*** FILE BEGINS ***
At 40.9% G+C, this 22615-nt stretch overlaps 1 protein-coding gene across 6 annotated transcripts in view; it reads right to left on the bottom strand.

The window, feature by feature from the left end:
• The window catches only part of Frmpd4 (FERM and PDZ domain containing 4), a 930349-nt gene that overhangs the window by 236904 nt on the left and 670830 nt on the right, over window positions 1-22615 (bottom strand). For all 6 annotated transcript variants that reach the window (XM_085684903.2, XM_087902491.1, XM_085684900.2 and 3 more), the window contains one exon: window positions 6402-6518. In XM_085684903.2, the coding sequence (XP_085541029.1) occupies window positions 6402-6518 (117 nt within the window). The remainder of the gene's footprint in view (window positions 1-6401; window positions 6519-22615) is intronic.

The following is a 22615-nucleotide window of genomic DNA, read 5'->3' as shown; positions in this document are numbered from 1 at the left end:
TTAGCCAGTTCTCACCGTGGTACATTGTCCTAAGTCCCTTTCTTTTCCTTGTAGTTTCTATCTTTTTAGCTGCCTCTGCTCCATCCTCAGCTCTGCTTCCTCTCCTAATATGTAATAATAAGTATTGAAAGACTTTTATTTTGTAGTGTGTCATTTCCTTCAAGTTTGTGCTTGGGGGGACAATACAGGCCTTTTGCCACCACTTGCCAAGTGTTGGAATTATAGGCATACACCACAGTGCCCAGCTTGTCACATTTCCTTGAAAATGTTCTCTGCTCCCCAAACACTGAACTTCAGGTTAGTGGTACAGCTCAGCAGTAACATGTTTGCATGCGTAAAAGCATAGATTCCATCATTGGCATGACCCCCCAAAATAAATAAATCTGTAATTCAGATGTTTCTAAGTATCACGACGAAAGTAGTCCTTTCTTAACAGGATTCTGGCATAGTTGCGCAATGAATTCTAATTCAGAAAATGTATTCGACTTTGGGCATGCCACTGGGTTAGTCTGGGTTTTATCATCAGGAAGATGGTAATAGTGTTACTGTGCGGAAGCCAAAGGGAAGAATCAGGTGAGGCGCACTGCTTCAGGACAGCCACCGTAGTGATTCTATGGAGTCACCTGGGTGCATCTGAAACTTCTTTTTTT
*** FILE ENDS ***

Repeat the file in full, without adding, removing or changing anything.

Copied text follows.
At 40.9% G+C, this 22615-nt stretch overlaps 1 protein-coding gene across 6 annotated transcripts in view; it reads right to left on the bottom strand.

The window, feature by feature from the left end:
• The window catches only part of Frmpd4 (FERM and PDZ domain containing 4), a 930349-nt gene that overhangs the window by 236904 nt on the left and 670830 nt on the right, over window positions 1-22615 (bottom strand). For all 6 annotated transcript variants that reach the window (XM_085684903.2, XM_087902491.1, XM_085684900.2 and 3 more), the window contains one exon: window positions 6402-6518. In XM_085684903.2, the coding sequence (XP_085541029.1) occupies window positions 6402-6518 (117 nt within the window). The remainder of the gene's footprint in view (window positions 1-6401; window positions 6519-22615) is intronic.

The following is a 22615-nucleotide window of genomic DNA, read 5'->3' as shown; positions in this document are numbered from 1 at the left end:
TTAGCCAGTTCTCACCGTGGTACATTGTCCTAAGTCCCTTTCTTTTCCTTGTAGTTTCTATCTTTTTAGCTGCCTCTGCTCCATCCTCAGCTCTGCTTCCTCTCCTAATATGTAATAATAAGTATTGAAAGACTTTTATTTTGTAGTGTGTCATTTCCTTCAAGTTTGTGCTTGGGGGGACAATACAGGCCTTTTGCCACCACTTGCCAAGTGTTGGAATTATAGGCATACACCACAGTGCCCAGCTTGTCACATTTCCTTGAAAATGTTCTCTGCTCCCCAAACACTGAACTTCAGGTTAGTGGTACAGCTCAGCAGTAACATGTTTGCATGCGTAAAAGCATAGATTCCATCATTGGCATGACCCCCCAAAATAAATAAATCTGTAATTCAGATGTTTCTAAGTATCACGACGAAAGTAGTCCTTTCTTAACAGGATTCTGGCATAGTTGCGCAATGAATTCTAATTCAGAAAATGTATTCGACTTTGGGCATGCCACTGGGTTAGTCTGGGTTTTATCATCAGGAAGATGGTAATAGTGTTACTGTGCGGAAGCCAAAGGGAAGAATCAGGTGAGGCGCACTGCTTCAGGACAGCCACCGTAGTGATTCTATGGAGTCACCTGGGTGCATCTGAAACTTCTTTTTTT